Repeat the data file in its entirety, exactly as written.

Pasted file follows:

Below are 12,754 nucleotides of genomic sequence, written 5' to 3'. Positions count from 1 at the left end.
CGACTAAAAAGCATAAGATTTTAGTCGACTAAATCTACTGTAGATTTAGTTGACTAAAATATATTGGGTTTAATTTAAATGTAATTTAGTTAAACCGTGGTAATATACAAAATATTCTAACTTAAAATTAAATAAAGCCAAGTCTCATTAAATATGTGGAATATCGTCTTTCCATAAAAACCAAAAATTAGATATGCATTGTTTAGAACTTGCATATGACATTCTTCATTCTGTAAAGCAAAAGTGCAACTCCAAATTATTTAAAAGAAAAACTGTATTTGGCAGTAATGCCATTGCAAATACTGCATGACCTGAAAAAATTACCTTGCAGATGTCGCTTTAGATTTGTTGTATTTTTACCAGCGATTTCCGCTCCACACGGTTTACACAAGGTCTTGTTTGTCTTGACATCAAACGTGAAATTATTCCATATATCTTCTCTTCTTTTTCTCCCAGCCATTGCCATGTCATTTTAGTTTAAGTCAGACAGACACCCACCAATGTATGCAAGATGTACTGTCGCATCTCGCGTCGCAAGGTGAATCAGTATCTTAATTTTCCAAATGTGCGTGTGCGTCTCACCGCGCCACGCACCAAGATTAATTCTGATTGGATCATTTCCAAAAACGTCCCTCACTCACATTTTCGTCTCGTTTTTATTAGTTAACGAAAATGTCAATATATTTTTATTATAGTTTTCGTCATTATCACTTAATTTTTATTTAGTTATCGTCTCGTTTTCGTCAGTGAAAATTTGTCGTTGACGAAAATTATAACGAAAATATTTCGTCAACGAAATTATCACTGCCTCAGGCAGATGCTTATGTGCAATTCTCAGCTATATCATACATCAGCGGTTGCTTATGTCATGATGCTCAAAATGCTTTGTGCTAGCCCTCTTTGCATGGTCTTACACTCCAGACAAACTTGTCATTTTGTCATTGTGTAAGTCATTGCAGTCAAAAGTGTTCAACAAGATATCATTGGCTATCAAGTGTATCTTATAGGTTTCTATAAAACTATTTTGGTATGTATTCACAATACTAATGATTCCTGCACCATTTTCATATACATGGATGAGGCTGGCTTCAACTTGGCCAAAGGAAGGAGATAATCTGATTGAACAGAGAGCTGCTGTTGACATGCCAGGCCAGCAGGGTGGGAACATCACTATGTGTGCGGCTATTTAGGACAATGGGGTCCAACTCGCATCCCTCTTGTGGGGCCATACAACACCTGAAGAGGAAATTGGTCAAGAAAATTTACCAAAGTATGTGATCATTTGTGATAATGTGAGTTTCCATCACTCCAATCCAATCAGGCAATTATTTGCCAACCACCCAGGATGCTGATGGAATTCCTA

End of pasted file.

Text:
Below are 12,754 nucleotides of genomic sequence, written 5' to 3'. Positions count from 1 at the left end.
CGACTAAAAAGCATAAGATTTTAGTCGACTAAATCTACTGTAGATTTAGTTGACTAAAATATATTGGGTTTAATTTAAATGTAATTTAGTTAAACCGTGGTAATATACAAAATATTCTAACTTAAAATTAAATAAAGCCAAGTCTCATTAAATATGTGGAATATCGTCTTTCCATAAAAACCAAAAATTAGATATGCATTGTTTAGAACTTGCATATGACATTCTTCATTCTGTAAAGCAAAAGTGCAACTCCAAATTATTTAAAAGAAAAACTGTATTTGGCAGTAATGCCATTGCAAATACTGCATGACCTGAAAAAATTACCTTGCAGATGTCGCTTTAGATTTGTTGTATTTTTACCAGCGATTTCCGCTCCACACGGTTTACACAAGGTCTTGTTTGTCTTGACATCAAACGTGAAATTATTCCATATATCTTCTCTTCTTTTTCTCCCAGCCATTGCCATGTCATTTTAGTTTAAGTCAGACAGACACCCACCAATGTATGCAAGATGTACTGTCGCATCTCGCGTCGCAAGGTGAATCAGTATCTTAATTTTCCAAATGTGCGTGTGCGTCTCACCGCGCCACGCACCAAGATTAATTCTGATTGGATCATTTCCAAAAACGTCCCTCACTCACATTTTCGTCTCGTTTTTATTAGTTAACGAAAATGTCAATATATTTTTATTATAGTTTTCGTCATTATCACTTAATTTTTATTTAGTTATCGTCTCGTTTTCGTCAGTGAAAATTTGTCGTTGACGAAAATTATAACGAAAATATTTCGTCAACGAAATTATCACTGCCTCAGGCAGATGCTTATGTGCAATTCTCAGCTATATCATACATCAGCGGTTGCTTATGTCATGATGCTCAAAATGCTTTGTGCTAGCCCTCTTTGCATGGTCTTACACTCCAGACAAACTTGTCATTTTGTCATTGTGTAAGTCATTGCAGTCAAAAGTGTTCAACAAGATATCATTGGCTATCAAGTGTATCTTATAGGTTTCTATAAAACTATTTTGGTATGTATTCACAATACTAATGATTCCTGCACCATTTTCATATACATGGATGAGGCTGGCTTCAACTTGGCCAAAGGAAGGAGATAATCTGATTGAACAGAGAGCTGCTGTTGACATGCCAGGCCAGCAGGGTGGGAACATCACTATGTGTGCGGCTATTTAGGACAATGGGGTCCAACTCGCATCCCTCTTGTGGGGCCATACAACACCTGAAGAGGAAATTGGTCAAGAAAATTTACCAAAGTATGTGATCATTTGTGATAATGTGAGTTTCCATCACTCCAATCCAATCAGGCAATTATTTGCCAACCACCCAGGATGCTGATGGAATTCCTA